Newsletter: Essential California: What everyone in Los Angeles is reading

Hasan Paul, 12, reads a book for sale during the annual Los Angeles Times Festival of Books.
(Dania Maxwell / Los Angeles Times)

Good morning, and welcome to the Essential California newsletter. It’s Thursday, June 6, and I’m writing from Los Angeles.

“What are you reading?”

Ask a single individual, and it’s personal preference. Ask an entire city, and it’s collective id.

Los Angeles Times reporter Maria La Ganga took on a herculean task. She surveyed 28 library systems, across not just the city of Los Angeles but also the county, to see which books were most circulated in the first quarter of 2019 and which have the longest waiting lists. Her reporting paints a portrait of how we spend our precious free time, and what makes us tick.


In what will likely come as little surprise to anyone who has followed recent bestsellers, Michelle Obama’s “Becoming” was the most popular book across county libraries, followed by titles by Michael Connelly and John Grisham.

But things really get much more telling in the results for the individual neighborhood branches.

In liberal Santa Monica, Bob Woodward’s “Fear: Trump in the White House” was the most popular volume. At the Chinatown Branch Library, the 10 most requested books are all Chinese-language volumes. Ralph Ellison’s “Invisible Man” was the most popular book at the Baldwin Hills branch. A book on the art and craft of directing was among the most checked-out volumes at a library in the heart of Hollywood.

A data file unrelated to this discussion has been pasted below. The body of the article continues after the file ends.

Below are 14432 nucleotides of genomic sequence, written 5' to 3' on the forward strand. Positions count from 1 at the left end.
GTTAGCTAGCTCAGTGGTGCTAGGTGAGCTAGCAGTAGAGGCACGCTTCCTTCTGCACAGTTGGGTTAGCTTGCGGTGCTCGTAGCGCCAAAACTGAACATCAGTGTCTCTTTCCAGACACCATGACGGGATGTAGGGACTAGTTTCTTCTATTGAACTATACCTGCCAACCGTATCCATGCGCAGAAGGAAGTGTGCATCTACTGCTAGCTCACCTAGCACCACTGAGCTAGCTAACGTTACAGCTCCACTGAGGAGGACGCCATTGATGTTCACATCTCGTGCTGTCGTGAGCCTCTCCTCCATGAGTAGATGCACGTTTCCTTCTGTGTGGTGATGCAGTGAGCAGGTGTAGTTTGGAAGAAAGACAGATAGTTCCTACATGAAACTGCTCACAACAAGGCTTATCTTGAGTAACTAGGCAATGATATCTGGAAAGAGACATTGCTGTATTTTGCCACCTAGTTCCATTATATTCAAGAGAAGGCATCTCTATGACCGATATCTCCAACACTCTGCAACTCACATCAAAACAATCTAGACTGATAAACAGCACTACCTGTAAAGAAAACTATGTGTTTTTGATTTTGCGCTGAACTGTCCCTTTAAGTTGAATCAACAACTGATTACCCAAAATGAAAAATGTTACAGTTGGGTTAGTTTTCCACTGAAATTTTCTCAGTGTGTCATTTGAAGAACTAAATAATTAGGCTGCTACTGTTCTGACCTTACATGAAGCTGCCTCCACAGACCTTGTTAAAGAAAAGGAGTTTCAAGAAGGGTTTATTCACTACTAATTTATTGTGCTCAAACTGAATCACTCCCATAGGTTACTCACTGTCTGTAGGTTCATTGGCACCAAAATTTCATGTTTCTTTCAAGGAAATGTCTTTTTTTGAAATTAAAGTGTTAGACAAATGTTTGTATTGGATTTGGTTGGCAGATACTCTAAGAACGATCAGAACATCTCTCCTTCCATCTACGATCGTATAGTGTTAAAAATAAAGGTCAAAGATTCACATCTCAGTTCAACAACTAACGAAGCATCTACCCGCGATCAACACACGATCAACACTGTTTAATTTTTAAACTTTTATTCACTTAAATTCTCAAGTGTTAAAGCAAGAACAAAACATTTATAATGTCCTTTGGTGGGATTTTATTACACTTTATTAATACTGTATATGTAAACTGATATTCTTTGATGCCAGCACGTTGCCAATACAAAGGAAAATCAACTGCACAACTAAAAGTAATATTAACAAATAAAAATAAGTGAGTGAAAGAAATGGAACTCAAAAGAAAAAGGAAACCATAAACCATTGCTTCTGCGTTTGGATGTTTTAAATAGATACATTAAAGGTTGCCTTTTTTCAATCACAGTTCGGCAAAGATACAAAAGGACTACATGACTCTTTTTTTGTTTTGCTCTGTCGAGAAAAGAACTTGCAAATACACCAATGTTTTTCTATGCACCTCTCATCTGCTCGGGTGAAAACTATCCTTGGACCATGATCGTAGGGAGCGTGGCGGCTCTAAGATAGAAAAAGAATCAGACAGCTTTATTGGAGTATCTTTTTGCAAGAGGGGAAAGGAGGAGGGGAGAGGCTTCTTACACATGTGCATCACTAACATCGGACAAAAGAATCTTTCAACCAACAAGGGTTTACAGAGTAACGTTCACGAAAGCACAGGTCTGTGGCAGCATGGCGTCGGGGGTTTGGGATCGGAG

[Read “What’s L.A. reading? Our habits are as diverse as the city itself” by Maria La Ganga]

The list goes on (and on and on). I highly recommend you poke around on the interactive map that accompanies La Ganga’s story for a look at the most popular titles at libraries all around the county.

The story also had a news peg: the launch of the new Los Angeles Times Book Club, led by Donna Wares. The first pick will be Susan Orlean’s “The Library Book,” culminating in a June 25 forum with Orlean.

I asked Donna a few questions about the book club in celebration of the launch.

What do you think draws people to book clubs?

It isn’t just the books. It’s about bringing people together. Often to just have an evening out, or to have an intelligent discussion.

Why start with “The Library Book”?

Susan Orlean’s love letter to the library is a quintessentially L.A. story. It’s a look at the mysterious and unsolved L.A. library fire, which was the biggest library fire in U.S. history. We’ll start with that, but the readers will help us decide where it goes. It will be an evolving process.

How can people participate in the L.A. Times Book Club?

People can participate in any way that they like. We’ll pick a book every month. We’ll write about it and talk about it online, and then we’ll host a forum with the author. The events will be a conversation. And we’ll have some videos and other surprises.

One thing about book clubs is people will often say, “Oh, I didn’t have a chance to read the book.” But there are no rules. Read, come, join the event. Or read along at home. If you haven’t read the book, just come and enjoy a delightful evening and a glass of wine.

[You can sign up for the L.A. Times Book Club and its newsletter here.]

And now, here’s what’s happening across California: